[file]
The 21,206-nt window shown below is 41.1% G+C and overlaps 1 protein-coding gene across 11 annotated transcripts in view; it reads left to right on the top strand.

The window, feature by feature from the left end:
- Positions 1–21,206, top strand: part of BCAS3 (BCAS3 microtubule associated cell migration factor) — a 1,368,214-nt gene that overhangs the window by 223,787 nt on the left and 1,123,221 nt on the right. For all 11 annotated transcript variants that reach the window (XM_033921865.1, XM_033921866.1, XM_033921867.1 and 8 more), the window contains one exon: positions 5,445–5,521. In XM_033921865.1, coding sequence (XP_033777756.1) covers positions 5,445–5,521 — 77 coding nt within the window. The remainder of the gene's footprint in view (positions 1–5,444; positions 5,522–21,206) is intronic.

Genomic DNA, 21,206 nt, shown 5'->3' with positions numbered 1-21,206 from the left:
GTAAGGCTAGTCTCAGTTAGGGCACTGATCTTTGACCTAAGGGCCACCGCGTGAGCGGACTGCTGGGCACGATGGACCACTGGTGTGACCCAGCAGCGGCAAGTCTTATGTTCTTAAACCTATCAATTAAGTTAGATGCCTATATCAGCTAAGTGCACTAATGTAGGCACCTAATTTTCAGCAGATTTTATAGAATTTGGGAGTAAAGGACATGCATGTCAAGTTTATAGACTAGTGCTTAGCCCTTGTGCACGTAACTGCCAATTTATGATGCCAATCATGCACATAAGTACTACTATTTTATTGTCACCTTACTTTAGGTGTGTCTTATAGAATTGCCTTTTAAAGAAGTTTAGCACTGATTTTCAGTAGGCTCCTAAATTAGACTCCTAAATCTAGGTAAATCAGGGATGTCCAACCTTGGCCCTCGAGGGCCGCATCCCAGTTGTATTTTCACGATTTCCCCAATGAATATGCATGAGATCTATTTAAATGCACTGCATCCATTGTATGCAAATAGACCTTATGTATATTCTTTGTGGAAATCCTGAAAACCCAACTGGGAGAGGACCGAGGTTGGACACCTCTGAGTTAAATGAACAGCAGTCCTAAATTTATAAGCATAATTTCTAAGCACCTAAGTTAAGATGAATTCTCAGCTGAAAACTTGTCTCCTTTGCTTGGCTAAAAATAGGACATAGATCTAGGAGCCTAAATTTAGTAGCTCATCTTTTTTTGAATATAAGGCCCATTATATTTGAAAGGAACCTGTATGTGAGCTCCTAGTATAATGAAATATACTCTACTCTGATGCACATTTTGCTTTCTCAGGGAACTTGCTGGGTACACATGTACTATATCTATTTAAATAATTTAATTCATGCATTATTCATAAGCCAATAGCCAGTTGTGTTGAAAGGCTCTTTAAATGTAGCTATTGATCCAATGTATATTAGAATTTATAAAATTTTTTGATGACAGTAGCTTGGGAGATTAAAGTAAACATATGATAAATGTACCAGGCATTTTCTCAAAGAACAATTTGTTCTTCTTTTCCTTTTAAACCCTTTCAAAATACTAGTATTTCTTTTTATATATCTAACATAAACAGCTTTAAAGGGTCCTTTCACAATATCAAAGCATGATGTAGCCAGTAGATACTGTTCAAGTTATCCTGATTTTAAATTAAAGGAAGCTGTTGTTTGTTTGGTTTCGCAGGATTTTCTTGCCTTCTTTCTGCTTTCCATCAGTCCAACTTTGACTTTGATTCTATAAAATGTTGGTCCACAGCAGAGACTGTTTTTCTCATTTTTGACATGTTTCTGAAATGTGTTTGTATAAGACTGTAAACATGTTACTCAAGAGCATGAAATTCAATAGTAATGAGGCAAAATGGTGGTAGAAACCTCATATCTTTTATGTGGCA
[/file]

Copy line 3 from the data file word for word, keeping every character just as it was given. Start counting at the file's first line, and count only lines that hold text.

- Positions 1–21,206, top strand: part of BCAS3 (BCAS3 microtubule associated cell migration factor) — a 1,368,214-nt gene that overhangs the window by 223,787 nt on the left and 1,123,221 nt on the right. For all 11 annotated transcript variants that reach the window (XM_033921865.1, XM_033921866.1, XM_033921867.1 and 8 more), the window contains one exon: positions 5,445–5,521. In XM_033921865.1, coding sequence (XP_033777756.1) covers positions 5,445–5,521 — 77 coding nt within the window. The remainder of the gene's footprint in view (positions 1–5,444; positions 5,522–21,206) is intronic.